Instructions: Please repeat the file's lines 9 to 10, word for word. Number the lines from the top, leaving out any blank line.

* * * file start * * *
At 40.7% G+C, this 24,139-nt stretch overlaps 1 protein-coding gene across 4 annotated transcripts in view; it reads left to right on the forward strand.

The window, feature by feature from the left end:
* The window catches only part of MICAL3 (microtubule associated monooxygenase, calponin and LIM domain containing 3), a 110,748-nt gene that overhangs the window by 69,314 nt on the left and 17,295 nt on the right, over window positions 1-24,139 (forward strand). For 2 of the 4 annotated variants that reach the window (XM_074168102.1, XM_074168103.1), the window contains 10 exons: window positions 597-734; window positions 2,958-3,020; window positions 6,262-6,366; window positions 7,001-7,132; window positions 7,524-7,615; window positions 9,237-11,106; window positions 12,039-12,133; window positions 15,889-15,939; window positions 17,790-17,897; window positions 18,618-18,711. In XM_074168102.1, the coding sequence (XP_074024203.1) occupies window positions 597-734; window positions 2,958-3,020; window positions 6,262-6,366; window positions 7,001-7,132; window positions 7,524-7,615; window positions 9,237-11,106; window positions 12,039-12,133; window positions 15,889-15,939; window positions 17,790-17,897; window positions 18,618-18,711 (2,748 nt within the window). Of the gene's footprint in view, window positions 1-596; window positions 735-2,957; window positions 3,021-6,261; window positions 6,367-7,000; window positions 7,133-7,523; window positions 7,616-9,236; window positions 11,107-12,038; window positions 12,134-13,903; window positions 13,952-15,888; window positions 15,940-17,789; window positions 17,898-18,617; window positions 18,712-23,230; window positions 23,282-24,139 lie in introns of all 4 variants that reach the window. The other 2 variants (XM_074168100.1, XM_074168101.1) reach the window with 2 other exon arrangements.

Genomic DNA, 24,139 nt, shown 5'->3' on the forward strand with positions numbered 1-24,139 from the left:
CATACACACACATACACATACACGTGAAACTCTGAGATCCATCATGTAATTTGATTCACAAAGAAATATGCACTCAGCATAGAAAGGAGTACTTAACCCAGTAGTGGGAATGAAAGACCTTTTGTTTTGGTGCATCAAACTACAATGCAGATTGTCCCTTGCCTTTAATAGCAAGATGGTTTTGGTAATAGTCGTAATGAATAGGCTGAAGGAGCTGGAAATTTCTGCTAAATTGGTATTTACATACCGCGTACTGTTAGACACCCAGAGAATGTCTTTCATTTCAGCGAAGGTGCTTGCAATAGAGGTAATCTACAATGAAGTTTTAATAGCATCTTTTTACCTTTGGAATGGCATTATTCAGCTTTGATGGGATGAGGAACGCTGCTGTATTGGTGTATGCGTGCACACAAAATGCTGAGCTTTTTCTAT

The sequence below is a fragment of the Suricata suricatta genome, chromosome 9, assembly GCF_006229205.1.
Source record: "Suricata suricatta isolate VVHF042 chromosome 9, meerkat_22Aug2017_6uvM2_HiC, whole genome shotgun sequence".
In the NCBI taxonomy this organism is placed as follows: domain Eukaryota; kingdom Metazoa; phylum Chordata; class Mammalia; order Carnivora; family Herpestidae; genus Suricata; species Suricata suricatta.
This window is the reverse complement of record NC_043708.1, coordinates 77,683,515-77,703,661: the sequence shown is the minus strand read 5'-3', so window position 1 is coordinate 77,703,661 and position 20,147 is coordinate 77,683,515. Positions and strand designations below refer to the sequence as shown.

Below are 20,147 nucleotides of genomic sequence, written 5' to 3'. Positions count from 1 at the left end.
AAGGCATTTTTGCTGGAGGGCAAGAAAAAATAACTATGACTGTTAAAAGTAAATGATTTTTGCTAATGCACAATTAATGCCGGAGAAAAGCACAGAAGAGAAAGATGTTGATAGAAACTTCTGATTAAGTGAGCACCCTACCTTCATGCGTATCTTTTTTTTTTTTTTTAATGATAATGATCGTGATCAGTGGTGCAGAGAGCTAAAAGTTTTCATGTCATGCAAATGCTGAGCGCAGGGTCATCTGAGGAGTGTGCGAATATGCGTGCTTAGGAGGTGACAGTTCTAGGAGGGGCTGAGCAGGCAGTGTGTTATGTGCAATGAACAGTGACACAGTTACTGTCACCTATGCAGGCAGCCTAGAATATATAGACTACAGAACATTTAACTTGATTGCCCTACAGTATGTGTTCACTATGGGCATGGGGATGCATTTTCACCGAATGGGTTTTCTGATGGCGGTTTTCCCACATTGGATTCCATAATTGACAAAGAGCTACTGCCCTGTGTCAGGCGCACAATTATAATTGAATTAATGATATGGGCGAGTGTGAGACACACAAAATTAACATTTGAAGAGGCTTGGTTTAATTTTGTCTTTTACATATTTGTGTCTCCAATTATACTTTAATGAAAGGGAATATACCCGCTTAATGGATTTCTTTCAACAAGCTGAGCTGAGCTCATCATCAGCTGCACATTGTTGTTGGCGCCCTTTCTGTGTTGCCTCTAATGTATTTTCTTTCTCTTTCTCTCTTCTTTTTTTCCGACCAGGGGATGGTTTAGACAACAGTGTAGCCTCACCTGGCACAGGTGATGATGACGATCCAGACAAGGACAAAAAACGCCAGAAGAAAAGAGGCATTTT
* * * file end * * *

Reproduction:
This window is the reverse complement of record NC_043708.1, coordinates 77,683,515-77,703,661: the sequence shown is the minus strand read 5'-3', so window position 1 is coordinate 77,703,661 and position 20,147 is coordinate 77,683,515. Positions and strand designations below refer to the sequence as shown.

Below are 20,147 nucleotides of genomic sequence, written 5' to 3'. Positions count from 1 at the left end.